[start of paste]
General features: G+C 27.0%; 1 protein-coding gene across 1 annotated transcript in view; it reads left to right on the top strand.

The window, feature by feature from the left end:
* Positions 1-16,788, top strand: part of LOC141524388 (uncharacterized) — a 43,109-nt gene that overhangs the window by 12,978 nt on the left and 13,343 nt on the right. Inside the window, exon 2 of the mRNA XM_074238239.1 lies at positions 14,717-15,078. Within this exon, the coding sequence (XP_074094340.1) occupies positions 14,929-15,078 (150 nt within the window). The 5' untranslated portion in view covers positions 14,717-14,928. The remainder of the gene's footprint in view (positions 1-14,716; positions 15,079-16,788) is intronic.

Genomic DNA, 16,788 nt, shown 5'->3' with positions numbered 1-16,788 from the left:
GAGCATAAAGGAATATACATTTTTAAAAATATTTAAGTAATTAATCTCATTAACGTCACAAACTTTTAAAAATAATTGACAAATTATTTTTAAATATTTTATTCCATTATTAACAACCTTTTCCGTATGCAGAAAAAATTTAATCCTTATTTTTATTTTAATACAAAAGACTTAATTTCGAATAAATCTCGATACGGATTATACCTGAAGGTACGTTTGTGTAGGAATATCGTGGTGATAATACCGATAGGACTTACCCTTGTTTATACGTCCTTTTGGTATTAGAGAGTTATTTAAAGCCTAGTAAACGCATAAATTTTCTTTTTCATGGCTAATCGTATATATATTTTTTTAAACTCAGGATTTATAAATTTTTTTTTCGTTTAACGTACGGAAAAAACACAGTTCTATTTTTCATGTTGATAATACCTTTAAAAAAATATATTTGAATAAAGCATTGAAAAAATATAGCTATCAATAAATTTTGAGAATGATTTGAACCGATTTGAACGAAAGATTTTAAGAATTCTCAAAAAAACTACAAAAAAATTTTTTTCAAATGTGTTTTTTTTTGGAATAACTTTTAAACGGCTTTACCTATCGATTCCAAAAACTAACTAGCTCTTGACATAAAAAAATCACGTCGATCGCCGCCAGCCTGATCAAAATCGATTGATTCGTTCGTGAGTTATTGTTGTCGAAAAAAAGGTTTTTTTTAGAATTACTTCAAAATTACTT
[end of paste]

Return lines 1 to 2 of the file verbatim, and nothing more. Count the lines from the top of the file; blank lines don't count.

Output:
General features: G+C 27.0%; 1 protein-coding gene across 1 annotated transcript in view; it reads left to right on the top strand.

The window, feature by feature from the left end: